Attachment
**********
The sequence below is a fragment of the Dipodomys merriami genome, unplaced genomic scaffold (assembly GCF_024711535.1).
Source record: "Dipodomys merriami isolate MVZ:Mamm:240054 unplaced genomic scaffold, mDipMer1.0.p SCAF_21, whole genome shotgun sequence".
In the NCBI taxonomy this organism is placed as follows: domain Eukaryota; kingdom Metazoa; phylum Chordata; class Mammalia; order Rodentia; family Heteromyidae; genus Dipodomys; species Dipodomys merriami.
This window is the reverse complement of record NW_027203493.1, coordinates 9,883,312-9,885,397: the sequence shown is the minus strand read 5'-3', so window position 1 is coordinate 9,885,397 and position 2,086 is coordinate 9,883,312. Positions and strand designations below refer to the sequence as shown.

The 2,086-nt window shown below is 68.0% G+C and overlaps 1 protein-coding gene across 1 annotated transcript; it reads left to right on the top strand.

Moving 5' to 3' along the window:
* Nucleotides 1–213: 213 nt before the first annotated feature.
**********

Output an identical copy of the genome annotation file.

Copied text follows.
The sequence below is a fragment of the Dipodomys merriami genome, unplaced genomic scaffold (assembly GCF_024711535.1).
Source record: "Dipodomys merriami isolate MVZ:Mamm:240054 unplaced genomic scaffold, mDipMer1.0.p SCAF_21, whole genome shotgun sequence".
In the NCBI taxonomy this organism is placed as follows: domain Eukaryota; kingdom Metazoa; phylum Chordata; class Mammalia; order Rodentia; family Heteromyidae; genus Dipodomys; species Dipodomys merriami.
This window is the reverse complement of record NW_027203493.1, coordinates 9,883,312-9,885,397: the sequence shown is the minus strand read 5'-3', so window position 1 is coordinate 9,885,397 and position 2,086 is coordinate 9,883,312. Positions and strand designations below refer to the sequence as shown.

The 2,086-nt window shown below is 68.0% G+C and overlaps 1 protein-coding gene across 1 annotated transcript; it reads left to right on the top strand.

Moving 5' to 3' along the window:
* Nucleotides 1–213: 213 nt before the first annotated feature.